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ERIC Number: ED520179
Record Type: Non-Journal
Publication Date: 2010
Pages: 174
Abstractor: As Provided
Reference Count: 0
ISBN: ISBN-978-1-1240-8812-9
Modeling the Effects of Academic and Social Integration on College Student Success: A Systematic Review
Pan, Yi-Jiun
ProQuest LLC, Ph.D. Dissertation, University of Louisville
For the past several decades, factors leading to success in postsecondary education have been a target of investigation by psychologists and psychological and educational researchers. Tinto's integration theory (1975, 1987, 1993) is a dominant sociological perspective in studying college student success, especially student persistence. Academic integration and social integration are the two core concepts in his theoretical framework. According to this framework, the better students academically and socially integrate into college systems, the more likely they experience success in college. The main purpose of this study was to examine the effect of academic integration and social integration on college student success by employing systematic review and meta-analysis techniques. The results indicated that academic integration and social integration have a positive relationship with each other and with college student commitment and success. Compared to academic integration and social integration, commitment has a larger relationship with college student success however. The conceptualization of commitment in the studies is the moderator of effects such that measures of institutional commitment yielded larger effects than did measures of goal commitment. As for the student success behaviors, academic integration and social integration have larger effects on student persistence than student academic performance. In general, Tinto's theory could be applied equally to students in both two year and four year institutions. However, the relationships were stronger in two year than in four year institution, although only statistically significantly so for two of the six tested paths. The patterns of influences were somewhat different between two-year and four-year institutions. The results of this review could help student affairs practitioners to identify which components of Tinto's theory are more important and focus their resources on the target programs. Further, the somewhat different results of two-year and four-year institutions remind student affairs to understand their student populations when they create programs and policies to support student success. [The dissertation citations contained here are published with the permission of ProQuest LLC. Further reproduction is prohibited without permission. Copies of dissertations may be obtained by Telephone (800) 1-800-521-0600. Web page:]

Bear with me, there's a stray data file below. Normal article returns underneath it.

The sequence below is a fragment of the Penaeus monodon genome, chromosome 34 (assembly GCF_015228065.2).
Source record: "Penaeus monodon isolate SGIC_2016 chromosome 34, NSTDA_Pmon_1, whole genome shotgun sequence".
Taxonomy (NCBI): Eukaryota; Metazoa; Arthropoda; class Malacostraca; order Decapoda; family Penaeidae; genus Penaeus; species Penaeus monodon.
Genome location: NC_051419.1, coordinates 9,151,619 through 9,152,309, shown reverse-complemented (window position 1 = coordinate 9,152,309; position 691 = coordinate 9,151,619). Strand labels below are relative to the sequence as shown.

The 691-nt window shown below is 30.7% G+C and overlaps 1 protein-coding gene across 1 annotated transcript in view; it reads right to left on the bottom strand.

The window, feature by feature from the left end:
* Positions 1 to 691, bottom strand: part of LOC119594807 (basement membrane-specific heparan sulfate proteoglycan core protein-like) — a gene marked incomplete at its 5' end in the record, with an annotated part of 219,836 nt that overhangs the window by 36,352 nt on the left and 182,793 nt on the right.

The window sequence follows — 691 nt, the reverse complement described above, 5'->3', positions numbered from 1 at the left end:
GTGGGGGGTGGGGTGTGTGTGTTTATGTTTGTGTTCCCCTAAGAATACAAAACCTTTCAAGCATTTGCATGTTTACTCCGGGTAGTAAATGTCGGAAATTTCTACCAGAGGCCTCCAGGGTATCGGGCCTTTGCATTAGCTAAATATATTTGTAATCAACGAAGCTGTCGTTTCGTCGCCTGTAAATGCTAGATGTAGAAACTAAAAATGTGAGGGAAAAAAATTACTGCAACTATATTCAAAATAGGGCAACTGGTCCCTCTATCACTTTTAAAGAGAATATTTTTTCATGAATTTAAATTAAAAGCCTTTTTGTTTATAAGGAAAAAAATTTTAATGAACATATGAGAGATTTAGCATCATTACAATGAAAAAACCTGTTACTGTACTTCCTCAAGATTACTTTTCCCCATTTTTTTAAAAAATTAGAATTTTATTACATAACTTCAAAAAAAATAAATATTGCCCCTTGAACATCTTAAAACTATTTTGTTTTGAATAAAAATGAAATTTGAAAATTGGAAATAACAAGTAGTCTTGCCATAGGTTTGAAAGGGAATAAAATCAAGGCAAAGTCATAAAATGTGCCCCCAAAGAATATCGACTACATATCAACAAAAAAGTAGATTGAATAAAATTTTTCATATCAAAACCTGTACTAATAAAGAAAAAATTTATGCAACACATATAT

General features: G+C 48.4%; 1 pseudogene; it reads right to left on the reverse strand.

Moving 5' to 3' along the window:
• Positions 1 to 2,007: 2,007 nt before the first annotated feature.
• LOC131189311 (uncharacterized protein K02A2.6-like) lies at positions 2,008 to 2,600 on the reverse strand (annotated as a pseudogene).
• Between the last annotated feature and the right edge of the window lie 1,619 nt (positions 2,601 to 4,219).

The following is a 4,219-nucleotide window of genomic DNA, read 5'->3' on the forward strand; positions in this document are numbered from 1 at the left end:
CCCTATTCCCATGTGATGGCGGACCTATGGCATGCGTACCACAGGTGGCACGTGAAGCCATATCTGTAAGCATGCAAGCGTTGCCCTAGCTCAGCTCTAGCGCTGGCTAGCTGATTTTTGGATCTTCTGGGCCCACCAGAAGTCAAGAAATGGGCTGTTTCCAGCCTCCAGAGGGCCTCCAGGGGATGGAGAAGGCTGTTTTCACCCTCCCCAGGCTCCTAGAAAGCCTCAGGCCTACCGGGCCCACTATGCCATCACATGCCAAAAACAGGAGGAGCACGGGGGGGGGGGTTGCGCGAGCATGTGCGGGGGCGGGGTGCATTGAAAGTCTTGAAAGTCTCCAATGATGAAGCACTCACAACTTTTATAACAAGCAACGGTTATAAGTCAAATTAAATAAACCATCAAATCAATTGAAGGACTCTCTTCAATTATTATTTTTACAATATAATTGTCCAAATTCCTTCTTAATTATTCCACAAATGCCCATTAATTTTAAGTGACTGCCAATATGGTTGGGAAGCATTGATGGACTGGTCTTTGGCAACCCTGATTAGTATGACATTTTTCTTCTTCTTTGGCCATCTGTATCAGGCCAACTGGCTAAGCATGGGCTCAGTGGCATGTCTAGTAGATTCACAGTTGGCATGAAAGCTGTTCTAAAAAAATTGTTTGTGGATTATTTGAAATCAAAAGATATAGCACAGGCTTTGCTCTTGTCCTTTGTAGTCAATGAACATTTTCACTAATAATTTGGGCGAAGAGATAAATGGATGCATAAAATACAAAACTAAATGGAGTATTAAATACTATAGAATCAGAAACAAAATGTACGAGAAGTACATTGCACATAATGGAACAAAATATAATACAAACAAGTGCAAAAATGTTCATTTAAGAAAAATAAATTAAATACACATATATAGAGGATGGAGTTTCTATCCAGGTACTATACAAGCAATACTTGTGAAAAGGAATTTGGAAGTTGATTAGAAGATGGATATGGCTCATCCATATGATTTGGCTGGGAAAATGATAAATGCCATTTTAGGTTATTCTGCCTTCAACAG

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Publication Type: Dissertations/Theses - Doctoral Dissertations
Education Level: Higher Education
Audience: N/A
Language: English
Sponsor: N/A
Authoring Institution: N/A